Though single-use plastics have rebounded sharply since the start of the COVID-19 pandemic, the poor optics of producing a product that is neither biodegradable nor recyclable may foretell lean times for the materials down the road.
The surge in single-use plastic production has coincided with strenuous efforts of sector lobbyists to label their product as “the hero of coronavirus,” reports Bloomberg Green. “Plastics lobbyists have been everywhere during the pandemic, touting the role their products play in keeping food, health care workers, and families safe.”
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And it seems those efforts are paying off, at least in the short term, with April seeing both Germany’s Ineos Styrolution Group and U.S.-based Trinseo experience “double-digit percentage increases in sales at their food packaging and health care divisions.”
The return to good graces is striking for an industry that seemed like “a pariah” only a few month back, writes Bloomberg. “More than 125 countries have some kind of plastic ban, according to a 2018 report from the United Nations Environment Programme and the World Resources Institute.” In 2018, China refused point blank to take any more of the world’s recycling, and the low cost of raw materials has gutted the global trade in recyclables.
Plastic critics are feeling the blow on the recycling side, too. Even before the pandemic, urban recycling programs across the U.S. “struggled to absorb the excess capacity and were already weakened by the time the coronavirus began to spread,” writes Bloomberg. Small towns like Dalton, Georgia and Fayetteville, Arkansas decided to pause their recycling efforts, thinking that “recycling wasn’t essential or that the potential for used cups and cutlery to transmit the virus to workers posed too big a risk.” Starbucks and other take-out shops banned reusable mugs, and New York State continues to delay a plastic bag ban that was supposed to kick in on March 1.
Such moves are hasty and short-sighted, says Judith Enck, a former regional administrator at the U.S. Environmental Protection Agency and founder of the grassroots Beyond Plastics project. Currency holds a similar or greater transition risk to a reusable mug, but isn’t being shunned.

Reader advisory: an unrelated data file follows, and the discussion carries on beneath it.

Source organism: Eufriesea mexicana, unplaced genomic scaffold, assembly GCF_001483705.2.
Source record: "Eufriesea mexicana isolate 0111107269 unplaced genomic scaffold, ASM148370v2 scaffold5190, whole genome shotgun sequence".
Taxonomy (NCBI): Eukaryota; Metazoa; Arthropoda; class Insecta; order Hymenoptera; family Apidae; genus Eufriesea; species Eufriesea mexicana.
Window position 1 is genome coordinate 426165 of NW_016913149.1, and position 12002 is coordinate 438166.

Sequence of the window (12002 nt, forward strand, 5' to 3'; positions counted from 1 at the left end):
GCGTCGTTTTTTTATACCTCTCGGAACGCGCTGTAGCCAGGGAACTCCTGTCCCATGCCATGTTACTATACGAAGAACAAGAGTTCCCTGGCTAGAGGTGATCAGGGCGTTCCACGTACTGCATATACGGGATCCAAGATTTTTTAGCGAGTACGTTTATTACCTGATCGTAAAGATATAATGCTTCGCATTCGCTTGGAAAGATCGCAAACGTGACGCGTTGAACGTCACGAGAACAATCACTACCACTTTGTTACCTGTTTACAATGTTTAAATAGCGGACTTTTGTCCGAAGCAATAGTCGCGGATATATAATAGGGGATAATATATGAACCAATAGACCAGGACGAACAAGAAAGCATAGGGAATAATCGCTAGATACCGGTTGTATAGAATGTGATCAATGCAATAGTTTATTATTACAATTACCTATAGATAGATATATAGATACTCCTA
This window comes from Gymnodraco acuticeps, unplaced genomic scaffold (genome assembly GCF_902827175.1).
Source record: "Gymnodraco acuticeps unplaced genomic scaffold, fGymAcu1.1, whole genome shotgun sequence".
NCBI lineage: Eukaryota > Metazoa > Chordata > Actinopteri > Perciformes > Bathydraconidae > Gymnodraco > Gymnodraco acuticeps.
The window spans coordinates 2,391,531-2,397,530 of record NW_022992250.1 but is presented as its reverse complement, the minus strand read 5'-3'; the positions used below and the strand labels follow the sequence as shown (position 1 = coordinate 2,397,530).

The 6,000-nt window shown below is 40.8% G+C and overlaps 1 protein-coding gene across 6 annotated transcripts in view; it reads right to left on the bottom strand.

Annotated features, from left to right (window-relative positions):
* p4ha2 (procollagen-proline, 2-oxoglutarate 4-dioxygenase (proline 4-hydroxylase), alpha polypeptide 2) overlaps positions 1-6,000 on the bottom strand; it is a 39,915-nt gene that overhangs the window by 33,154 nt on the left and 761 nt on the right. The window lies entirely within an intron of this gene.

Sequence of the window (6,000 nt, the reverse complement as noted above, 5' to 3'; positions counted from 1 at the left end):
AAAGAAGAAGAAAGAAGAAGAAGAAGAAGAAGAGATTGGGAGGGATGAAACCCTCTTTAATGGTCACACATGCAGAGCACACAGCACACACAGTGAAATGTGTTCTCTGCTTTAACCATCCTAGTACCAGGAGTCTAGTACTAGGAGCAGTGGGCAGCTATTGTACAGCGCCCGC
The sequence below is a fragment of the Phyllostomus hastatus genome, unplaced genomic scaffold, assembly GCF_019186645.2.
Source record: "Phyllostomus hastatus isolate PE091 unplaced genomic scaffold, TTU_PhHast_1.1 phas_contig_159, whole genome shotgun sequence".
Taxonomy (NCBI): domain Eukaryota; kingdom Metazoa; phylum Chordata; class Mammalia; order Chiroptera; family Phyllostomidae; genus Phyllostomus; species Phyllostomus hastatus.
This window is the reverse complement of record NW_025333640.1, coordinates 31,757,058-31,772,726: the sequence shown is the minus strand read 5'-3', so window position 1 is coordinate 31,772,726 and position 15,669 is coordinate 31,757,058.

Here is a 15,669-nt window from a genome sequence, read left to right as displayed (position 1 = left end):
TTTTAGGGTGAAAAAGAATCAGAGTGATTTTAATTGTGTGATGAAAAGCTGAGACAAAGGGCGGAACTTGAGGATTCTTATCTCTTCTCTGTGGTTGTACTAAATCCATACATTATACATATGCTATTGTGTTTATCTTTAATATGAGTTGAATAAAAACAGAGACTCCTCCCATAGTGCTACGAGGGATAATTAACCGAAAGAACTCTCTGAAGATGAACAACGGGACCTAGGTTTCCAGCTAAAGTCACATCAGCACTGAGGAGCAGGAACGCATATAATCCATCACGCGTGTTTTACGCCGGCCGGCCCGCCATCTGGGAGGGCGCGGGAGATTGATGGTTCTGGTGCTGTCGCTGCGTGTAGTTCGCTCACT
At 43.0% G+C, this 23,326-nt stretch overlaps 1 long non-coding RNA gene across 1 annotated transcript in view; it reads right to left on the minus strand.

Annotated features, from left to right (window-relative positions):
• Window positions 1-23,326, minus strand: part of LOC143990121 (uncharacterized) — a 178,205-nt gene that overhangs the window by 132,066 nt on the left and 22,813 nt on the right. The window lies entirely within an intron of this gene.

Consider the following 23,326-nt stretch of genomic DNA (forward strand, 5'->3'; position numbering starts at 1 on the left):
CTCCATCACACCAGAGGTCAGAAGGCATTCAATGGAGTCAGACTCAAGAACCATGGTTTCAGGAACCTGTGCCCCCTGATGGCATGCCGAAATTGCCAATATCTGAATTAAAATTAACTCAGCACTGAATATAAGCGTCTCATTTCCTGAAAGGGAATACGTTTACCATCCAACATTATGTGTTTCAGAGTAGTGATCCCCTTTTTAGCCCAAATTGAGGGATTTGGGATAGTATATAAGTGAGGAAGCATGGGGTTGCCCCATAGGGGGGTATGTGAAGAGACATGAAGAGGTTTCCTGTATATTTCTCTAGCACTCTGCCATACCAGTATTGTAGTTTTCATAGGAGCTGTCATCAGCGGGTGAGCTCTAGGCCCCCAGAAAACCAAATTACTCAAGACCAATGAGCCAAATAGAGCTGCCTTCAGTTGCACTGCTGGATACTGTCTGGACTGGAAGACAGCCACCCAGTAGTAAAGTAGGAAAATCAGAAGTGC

“Will Starbucks now stop accepting cash?’” she asks.
Bloomberg adds that while plastics are a critical part of reducing infection risk and “lifting the burden of sterilization” in a public health setting, recent research into COVID-19 transmission has “consistently shown [the virus] remains infectious longer on plastic than on many other surfaces, especially easier-to-recycle cardboard.”
Still, at least one manufacturer is betting big—a bet of US$9.4 billion, to be exact—on a sunny future for single-use plastics, writes Bloomberg Green. The Sunshine Project is a 2,400-acre petrochemical complex under construction in St. James Parish, Louisiana, a region locally known as Cancer Alley. Owned by Taiwanese conglomerate Formosa Plastics Group, the complex’s 14 plants, “all built to last,” will be dedicated to the production of ethylene glycol, polyethylene, and polypropylene—base materials for plastic.
With drivers like Sunshine and other such projects at play, “the world will see plastic production—and plastic pollution—more than double from its current level” by 2039, according to reports from the World Wildlife Fund and the World Economic Forum. Even within a year of the Sunshine plant’s 2019 launch, “the energy required to churn out plastic…will generate 1.34 gigatons of greenhouse gas emissions a year, as much as 295 coal-powered plants,” writes Bloomberg, citing estimates from the Center for International Environmental Law.
That the Formosa behemoth may go ahead despite a successful $50-million lawsuit that found the company guilty of illegally dumping plastic pellets and other pollutants into waterways near one of its plants in Point Comfort, Texas, owes to the fact that most people “haven’t demonstrated a real ability to reduce their demand for plastic, and new regulations haven’t changed that,” adds Bloomberg. Lax environmental standards, generous corporate incentives and, of course, easy access to fossil feedstocks aren’t hurting, either.
Still, pandemic spike aside, plenty of campaigners are working—and making progress—on pushing forward more bans on single-use plastics. The European Parliament will restrict single-use plastics in 2021, requiring “nations in the bloc to recycle 90% of beverage bottles by 2029.” Globally, some “60 countries and 350 U.S. municipalities” have passed similar regulations.
Those shifting winds may not be daunting to Formosa, but they have been to Thailand-based PTT Global Chemical, which had planned to build an ethylene-polyethylene complex in Ohio. In mid-May, the company decided to “indefinitely postpone” any further construction, indicating that “conditions needed for such a complex had deteriorated” even before COVID-19 showed its microscopic face, reports Petrochemical Update, in a dispatch republished by the Institute for Energy Economics and Financial Analysis (IEEFA).
“Prior to the pandemic, the planned PTTGC project for Ohio faced a cumulative set of troublesome risks,” said IEEFA Director of Finance Tom Sanzillo. “The pandemic only increased the weak fundamentals and created greater uncertainty about the fate of the project.”